Book Review: Winterkill

Any crime fiction fans who have not yet read Ragnar Jónasson’s Dark Iceland series should rectify this as soon as possible. Set in the small town of Siglufjörður, northern Iceland, this is claustrophobic noir delivered with aplomb. The voice given to the protagonist, Ari Thór Arason, conveys much about the difficulties this young man faces in his personal life. By ‘showing not telling’ the focus of each book remains on the crime to be solved. It is refreshing to have intimate scenes presented without unnecessary, voyeuristic detail. Characters have depth and nuance but exist to provide tension and pace to the story.

In this, the final installment in the excellent series, Ari Thór is now a police inspector. He and a young rookie cop are the only employees based at the town’s police station – not a problem when crimes tend to be few and minor. Set over an Easter holiday weekend, the tale opens with the discovery of a teenage girl found dead in the street with a terrible head wound. Initial impressions are that she took her own life by jumping from the balcony of an adjacent building.

Early on we learn that Ari Thór is separated from his partner, Kristín, who has moved to Sweden with the couple’s son, three year old Stefnir. Kristín and Stefnir are due to visit Siglufjörður, to enable father and son to spend time together. Ari Thór’s work ethic had been a bone of contention in his relationship with Kristín so he is concerned that this new case will impinge on his plans for family time. He cannot, however, do his job without following all leads that come to light. 

The dead girl turns out to be the sheltered, only daughter of a couple who now live apart. The mother is convinced she knew everything about her daughter’s life. The father flies in from America to harangue Ari Thór about his handling of what happened. Neither parent believes their child would have committed suicide. They expect the inspector to uncover a murderer.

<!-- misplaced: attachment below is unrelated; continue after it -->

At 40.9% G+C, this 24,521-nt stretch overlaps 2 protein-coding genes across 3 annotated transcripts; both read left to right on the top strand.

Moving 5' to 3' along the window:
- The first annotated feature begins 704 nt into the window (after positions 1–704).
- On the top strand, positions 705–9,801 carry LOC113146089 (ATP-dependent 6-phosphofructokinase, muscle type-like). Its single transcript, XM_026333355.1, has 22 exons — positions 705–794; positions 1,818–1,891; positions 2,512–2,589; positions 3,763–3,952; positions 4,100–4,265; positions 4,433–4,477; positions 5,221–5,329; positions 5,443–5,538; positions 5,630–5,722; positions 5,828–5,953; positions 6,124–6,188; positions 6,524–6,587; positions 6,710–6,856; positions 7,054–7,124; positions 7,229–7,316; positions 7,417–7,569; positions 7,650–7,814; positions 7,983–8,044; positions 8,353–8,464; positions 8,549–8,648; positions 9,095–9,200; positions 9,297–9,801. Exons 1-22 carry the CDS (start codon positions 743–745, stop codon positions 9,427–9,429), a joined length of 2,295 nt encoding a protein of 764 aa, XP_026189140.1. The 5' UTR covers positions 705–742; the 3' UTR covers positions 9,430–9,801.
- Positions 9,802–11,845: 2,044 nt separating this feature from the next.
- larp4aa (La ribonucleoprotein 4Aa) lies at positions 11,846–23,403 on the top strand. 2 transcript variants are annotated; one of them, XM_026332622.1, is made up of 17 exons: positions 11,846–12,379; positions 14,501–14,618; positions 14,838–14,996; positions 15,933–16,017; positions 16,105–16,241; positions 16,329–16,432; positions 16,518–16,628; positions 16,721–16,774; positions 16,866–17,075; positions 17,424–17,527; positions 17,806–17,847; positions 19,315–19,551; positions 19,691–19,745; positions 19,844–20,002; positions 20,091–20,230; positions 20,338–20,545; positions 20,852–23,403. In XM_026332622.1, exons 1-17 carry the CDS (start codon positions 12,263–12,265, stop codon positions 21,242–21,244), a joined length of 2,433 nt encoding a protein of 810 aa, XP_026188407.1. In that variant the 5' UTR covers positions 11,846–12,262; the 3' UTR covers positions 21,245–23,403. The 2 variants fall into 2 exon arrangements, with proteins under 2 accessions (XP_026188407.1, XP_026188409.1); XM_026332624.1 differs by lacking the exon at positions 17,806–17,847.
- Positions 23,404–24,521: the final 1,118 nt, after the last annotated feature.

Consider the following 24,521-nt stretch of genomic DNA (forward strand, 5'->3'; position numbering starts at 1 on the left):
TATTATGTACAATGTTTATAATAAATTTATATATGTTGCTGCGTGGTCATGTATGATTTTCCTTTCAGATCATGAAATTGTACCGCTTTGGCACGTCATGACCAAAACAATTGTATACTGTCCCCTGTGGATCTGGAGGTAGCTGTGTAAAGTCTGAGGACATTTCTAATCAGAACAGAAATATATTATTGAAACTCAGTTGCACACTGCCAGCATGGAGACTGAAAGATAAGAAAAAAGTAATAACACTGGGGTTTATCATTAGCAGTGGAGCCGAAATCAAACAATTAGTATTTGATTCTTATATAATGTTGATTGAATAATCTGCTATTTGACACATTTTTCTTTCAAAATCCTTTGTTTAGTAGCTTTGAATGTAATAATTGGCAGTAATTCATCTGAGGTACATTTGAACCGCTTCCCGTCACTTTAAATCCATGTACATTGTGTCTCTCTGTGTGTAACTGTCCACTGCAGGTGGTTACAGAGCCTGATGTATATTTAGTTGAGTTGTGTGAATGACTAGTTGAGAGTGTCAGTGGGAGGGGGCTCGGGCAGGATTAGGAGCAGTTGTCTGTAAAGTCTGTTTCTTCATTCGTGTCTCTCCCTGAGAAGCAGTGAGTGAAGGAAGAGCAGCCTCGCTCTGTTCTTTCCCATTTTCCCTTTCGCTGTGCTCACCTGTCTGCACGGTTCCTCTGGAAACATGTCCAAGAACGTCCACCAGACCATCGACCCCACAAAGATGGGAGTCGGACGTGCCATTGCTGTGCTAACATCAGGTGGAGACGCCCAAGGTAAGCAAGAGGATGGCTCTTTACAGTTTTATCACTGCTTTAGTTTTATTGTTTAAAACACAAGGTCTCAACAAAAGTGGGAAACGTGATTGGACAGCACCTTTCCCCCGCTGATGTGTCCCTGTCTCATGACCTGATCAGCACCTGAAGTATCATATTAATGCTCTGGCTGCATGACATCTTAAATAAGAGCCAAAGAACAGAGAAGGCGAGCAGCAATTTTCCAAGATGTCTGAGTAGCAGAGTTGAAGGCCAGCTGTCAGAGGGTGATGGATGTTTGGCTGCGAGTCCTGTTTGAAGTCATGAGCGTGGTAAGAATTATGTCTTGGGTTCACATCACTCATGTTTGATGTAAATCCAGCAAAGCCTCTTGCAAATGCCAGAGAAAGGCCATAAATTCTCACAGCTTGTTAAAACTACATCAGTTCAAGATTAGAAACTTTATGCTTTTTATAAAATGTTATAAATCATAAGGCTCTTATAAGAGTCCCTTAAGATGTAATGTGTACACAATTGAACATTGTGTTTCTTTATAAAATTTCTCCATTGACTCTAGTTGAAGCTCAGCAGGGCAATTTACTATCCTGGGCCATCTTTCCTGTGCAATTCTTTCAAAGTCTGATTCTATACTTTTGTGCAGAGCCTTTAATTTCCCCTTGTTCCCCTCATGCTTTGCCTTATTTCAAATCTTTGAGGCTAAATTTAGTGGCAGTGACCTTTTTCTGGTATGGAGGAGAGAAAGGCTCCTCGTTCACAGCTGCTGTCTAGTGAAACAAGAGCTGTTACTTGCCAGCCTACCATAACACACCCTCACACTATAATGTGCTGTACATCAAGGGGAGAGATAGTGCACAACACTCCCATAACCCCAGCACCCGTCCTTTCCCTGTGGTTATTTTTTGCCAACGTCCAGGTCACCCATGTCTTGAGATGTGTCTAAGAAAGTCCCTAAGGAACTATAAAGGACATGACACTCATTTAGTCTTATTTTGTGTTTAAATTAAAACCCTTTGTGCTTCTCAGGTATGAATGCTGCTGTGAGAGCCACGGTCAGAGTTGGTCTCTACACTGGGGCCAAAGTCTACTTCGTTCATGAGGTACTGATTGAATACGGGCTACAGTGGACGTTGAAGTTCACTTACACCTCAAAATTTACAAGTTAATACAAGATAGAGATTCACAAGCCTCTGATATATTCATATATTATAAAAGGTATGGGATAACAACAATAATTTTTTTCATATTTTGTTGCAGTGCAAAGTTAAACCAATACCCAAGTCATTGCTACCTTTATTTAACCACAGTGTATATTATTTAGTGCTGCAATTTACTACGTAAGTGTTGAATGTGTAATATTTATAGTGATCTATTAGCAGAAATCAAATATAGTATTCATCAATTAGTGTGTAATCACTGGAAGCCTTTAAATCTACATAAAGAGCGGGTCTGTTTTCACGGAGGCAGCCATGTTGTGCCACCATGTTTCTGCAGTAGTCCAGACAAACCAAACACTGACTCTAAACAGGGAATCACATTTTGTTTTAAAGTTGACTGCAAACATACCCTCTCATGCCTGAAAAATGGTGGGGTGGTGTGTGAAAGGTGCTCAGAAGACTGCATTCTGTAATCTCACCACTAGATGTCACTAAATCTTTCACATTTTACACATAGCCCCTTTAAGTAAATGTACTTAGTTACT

Meanwhile, an old man in a local care home writes a disturbing message on his bedroom wall. Is this connected to the recent death or is it something from his past, coming to light as his dementia muddles memory timelines?

Many of those Ari Thór questions come from families who have lived in Siglufjörður for generations. Although he has now worked in the town for seven years – during which time it has changed markedly as tourism increases – he still feels at times like an outsider. He is not familiar with the many familial links that have proved important in tying threads of past cases together. He misses his old boss, and is struggling to build the same rapport with his cocky, junior officer.

Ari Thór’s desire to spend time with his son must be balanced against his need to solve the case satisfactorily. With a violent storm approaching there is an undercurrent of impending crisis – difficult decisions to be made about the future. 

The writing is as well paced and engaging as previous installments in the series. The denouement is satisfying without compromising what has gone before.

I pick up little crime fiction these days as so much merged after reading and I prefer stand out books. The Dark Iceland series is an exception. Winterkill provides a Stygian story with a somehow hopeful conclusion for readers to enjoy.

My copy of this book was provided gratis by the publisher, Orenda Books.

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